KABUL -- Afghans across the country are awaiting the announcement of the start of negotiations after Afghan authorities said Friday (August 14) they had started to release 400 Taliban prisoners, the final hurdle in long-delayed peace talks between the two warring sides.
The Afghan government and the Taliban are set to meet within days of the prisoner release.
A group of 80 prisoners were released Thursday (August 13), National Security Council spokesman Javid Faisal said, tweeting that it would "speed up efforts for direct talks and a lasting, nationwide ceasefire".
The release of 400 militants received approval on August 9 by a loya jirga, whose members said they wanted to pave the way for talks to begin in Doha, Qatar, and a possible ceasefire.
But the decision has caused heartache for the families of those killed by the insurgents.
"If [the Taliban] can't bring peace and they attack again, thousands of people will be killed and their families will be tormented," said Bashir Naween, whose brother was killed in a 2017 truck bombing near the German embassy in Kabul, an attack involving one of the militants due to be released.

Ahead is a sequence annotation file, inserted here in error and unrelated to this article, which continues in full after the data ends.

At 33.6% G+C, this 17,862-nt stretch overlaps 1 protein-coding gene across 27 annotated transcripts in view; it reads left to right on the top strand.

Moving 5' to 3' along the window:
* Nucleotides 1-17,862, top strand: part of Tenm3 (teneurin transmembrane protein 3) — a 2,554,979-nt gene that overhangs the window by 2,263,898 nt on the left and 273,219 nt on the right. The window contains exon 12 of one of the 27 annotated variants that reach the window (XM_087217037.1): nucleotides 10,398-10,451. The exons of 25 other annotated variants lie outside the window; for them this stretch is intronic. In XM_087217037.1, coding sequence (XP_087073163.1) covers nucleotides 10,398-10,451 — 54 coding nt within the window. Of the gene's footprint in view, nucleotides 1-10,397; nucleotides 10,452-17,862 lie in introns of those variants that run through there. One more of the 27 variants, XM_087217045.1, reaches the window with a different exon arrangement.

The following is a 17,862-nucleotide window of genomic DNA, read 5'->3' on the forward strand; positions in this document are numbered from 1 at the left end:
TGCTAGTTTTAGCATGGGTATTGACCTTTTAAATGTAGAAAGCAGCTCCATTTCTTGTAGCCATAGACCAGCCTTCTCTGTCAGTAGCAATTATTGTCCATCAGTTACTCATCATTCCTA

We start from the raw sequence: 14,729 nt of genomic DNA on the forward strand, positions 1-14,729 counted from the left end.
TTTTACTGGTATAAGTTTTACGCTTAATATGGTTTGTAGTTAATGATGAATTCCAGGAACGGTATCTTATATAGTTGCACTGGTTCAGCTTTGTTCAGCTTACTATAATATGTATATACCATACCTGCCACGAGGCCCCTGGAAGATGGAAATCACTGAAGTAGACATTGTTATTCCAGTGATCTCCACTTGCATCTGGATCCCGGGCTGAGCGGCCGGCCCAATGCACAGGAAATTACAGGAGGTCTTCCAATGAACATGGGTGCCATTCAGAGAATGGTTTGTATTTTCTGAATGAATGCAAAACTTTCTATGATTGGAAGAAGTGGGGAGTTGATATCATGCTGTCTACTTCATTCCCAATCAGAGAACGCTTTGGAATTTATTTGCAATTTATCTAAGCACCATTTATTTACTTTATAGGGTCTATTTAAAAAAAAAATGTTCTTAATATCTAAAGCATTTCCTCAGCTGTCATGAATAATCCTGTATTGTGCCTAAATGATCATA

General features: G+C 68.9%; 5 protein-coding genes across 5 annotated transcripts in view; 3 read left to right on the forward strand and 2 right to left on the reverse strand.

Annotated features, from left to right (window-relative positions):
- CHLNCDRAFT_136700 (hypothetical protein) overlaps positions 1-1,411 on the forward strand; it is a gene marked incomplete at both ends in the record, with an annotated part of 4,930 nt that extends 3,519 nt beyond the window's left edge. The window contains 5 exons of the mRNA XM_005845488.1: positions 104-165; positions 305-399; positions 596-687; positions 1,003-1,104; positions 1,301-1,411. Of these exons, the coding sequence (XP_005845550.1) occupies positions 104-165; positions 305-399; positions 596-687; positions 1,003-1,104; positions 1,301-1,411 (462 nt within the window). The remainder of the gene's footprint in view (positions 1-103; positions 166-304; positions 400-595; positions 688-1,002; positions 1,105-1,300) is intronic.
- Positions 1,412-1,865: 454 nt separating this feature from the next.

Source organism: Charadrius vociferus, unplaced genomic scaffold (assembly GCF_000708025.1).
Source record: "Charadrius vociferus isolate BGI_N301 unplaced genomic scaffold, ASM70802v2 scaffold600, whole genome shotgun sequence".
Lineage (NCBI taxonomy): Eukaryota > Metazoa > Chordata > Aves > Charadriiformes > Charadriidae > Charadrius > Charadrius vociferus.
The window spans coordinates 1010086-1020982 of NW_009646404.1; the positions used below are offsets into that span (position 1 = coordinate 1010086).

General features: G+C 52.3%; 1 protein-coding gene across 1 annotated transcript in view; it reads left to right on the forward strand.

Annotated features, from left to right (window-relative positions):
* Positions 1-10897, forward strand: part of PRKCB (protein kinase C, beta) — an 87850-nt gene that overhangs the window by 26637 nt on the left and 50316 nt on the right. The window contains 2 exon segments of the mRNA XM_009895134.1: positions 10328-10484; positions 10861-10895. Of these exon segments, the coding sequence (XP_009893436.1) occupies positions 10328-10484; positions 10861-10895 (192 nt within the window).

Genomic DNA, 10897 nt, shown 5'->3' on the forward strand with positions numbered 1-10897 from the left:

"But if real peace comes, we won't have any problems because... our big dream is peace," he told AFP.
'Peace will have consequences'
The prisoners include at least 44 insurgents of particular concern to the United States and other countries for their role in high-profile attacks, according to an official list seen by AFP.
Ghani August 13 warned that the hardened criminals were "likely to pose a danger both to us and to [America] and to the world".
"Until this issue, there was a consensus on the desirability of peace, but not on the cost of it," Ghani said in a video conference organised by a US think-tank.
"We have now paid the major installment on cost, and that means peace will have consequences," he added.
A prisoner swap formed part of a deal signed by the Taliban and the United States in February, which saw Washington agree to withdraw its troops from Afghanistan in return for various commitments from the insurgents including a pledge to hold peace talks with the Afghan government.
The loya jirga was called by Ghani after authorities initially refused to free the final 400 militants.
In a resolution, the jirga asked authorities to monitor the freed prisoners to ensure they did not return to the battlefield.